Former Environmental Protection Agency Administrator Christine Todd Whitman has leveled a number of error-riddled accusations against the current administrator, Scott PruittEdward (Scott) Scott PruittOvernight Energy & Environment — Biden makes return to pre-Trump national monument boundaries official Trump-era EPA board member sues over firing EPA bans use of pesticide linked to developmental problems in children MORE. Perhaps she is troubled by the fact that Pruitt’s term in office will likely be marked by a landmark contribution to the scientific debate while her legacy was middling.
Whitman’s main concern is that Pruitt will establish a “red team-blue team” exercise to examine whether the EPA has falsely claimed scientific certainty on unresolved questions in the debate over anthropogenic global warming (AGW). Such questions include whether human-produced carbon dioxide is the major driver of global warming and climate change, and if it is possible to accurately forecast future climate conditions and even weather events.
Whitman contends there is “broad consensus” and “no debate” on these matters, and that “the red-team idea is a waste of the government’s time, energy and resources.”
The first question to ask Whitman is, if the science is settled, the evidence overwhelming, and the answer is a slam-dunk, what is she afraid of? If she is right, the debate will last all of five minutes. She would seem to have nothing to lose.
We believe Whitman’s real fear is that an objective, transparent, and rigorous red team-blue team exercise would reveal that the science behind current EPA climate policies was manipulated, biased toward alarmism, and is therefore not a reliable basis for public policy.
Claims about global warming coming from EPA, the National Aeronautics and Space Administration (NASA), National Oceanic and Atmospheric Administration (NOAA), and international groups such as the Intergovernmental Panel on Climate Change (IPCC) are loaded with appeals to secret, hidden, or “missing” files and to pre-conceived conclusions, subject to overt political interference, and protected by a deep corruption of the peer review process. A red team-blue team exercise would expose all this dirty laundry.
How could an open and public debate result, as Whitman contends, in the public knowing “less about the science of climate change than before”? This is insulting to millions of people who are better trained to understand the science debate than she is.
The red team-blue team methodology was pioneered by the national security community to test assumptions and analyses, identify risks, and reduce — or at least understand — uncertainties. The process is considered a best practice in complex high-consequence situations such as intelligence assessments, spacecraft design, and major industrial operations. Would not Whitman agree that global warming is a complex high-consequence situation?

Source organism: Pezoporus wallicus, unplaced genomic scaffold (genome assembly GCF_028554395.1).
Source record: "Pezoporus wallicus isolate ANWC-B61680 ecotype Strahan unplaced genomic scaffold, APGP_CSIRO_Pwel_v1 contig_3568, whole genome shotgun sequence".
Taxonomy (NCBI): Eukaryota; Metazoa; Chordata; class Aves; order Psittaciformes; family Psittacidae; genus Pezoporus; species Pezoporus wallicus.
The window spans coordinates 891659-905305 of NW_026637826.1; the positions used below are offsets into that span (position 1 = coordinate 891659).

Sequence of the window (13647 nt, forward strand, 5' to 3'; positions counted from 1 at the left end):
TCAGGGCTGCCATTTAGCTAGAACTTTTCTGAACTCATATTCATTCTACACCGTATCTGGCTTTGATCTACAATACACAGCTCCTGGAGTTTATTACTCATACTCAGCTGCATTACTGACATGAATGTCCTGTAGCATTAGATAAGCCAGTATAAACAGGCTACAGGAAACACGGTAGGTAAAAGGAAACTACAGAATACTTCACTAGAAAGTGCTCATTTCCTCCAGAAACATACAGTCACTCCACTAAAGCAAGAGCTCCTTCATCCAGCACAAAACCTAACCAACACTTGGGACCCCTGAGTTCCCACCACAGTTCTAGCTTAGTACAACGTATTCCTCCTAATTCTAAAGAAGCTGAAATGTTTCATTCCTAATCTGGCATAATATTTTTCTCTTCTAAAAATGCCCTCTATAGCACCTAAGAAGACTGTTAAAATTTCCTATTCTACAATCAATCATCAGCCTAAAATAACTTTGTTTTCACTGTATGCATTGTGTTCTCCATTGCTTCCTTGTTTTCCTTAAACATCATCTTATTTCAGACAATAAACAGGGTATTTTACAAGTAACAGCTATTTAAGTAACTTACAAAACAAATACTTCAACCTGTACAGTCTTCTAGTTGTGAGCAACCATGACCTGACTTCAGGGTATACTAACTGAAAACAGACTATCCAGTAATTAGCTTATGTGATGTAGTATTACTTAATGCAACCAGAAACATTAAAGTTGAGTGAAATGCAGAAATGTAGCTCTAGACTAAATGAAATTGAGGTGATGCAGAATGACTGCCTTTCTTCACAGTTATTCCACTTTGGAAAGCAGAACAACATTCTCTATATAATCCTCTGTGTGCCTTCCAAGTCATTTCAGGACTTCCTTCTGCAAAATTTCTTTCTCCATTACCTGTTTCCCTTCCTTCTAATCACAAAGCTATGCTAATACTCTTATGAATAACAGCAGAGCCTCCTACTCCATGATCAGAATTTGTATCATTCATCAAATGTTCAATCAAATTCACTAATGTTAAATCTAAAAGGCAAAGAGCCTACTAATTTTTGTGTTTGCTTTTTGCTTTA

A red team-blue team exercise has staunch supporters outside the Trump administration. Earlier this year, Dr. Steven Koonin called for a more formal exercise to be overseen by an interagency group similar to the Obama-era and now disbanded Interagency Working Group on the Social Cost of Carbon. Others who have joined the call include Dr. William Happer at Princeton University, Dr. Judith Curry of the Georgia Institute of Technology, and Dr. Freeman Dyson at the Institute for Advanced Study in Princeton.
An international exercise has been underway since 2003, when Dr. S. Fred Singer, a distinguished atmospheric physicist, launched a Team B to critique an upcoming report from the United Nations’ IPCCC. That effort is ongoing and is called the Nongovernmental International Panel on Climate Change.
None of these distinguished scientists fits Whitman’s demeaning reference to the “tiny minority of contrarians who publish very little and are funded by fossil fuel interests.” Dr. Koonin, just to focus on one, served as Undersecretary of Energy for Science under President Obama, served a decade as provost at Caltech, and is founder and currently the Director of New York University’s Center for Urban Science and Progress.
Whitman argues that a red team-blue team exercise would be a waste of government resources and “a slap in the face to fiscal responsibility and responsible governance.” Frankly, it would be a well-deserved slap in the face of past EPA administrators, including her, and other federal agency leaders who shamefully allowed climate science to become politicized and unreliable.
It is fiscally irresponsible and irresponsible governance to spend trillions of dollars on uneconomical technologies, forcing consumers to buy products they do not want, and destroying entire industries on the basis of untested hypotheses and inaccurate forecasts.
A red team-blue team investigation of the truth about global warming is absolutely imperative. We know why Whitman opposes it. For the rest of us, this exercise is long over-due.
Joseph L. Bast is CEO of The Heartland Institute, a conservative nonprofit group based in Illinois, and Roger H. Bezdek, Ph.D., is president of Management Information Services, Inc, an economic research and consulting firm.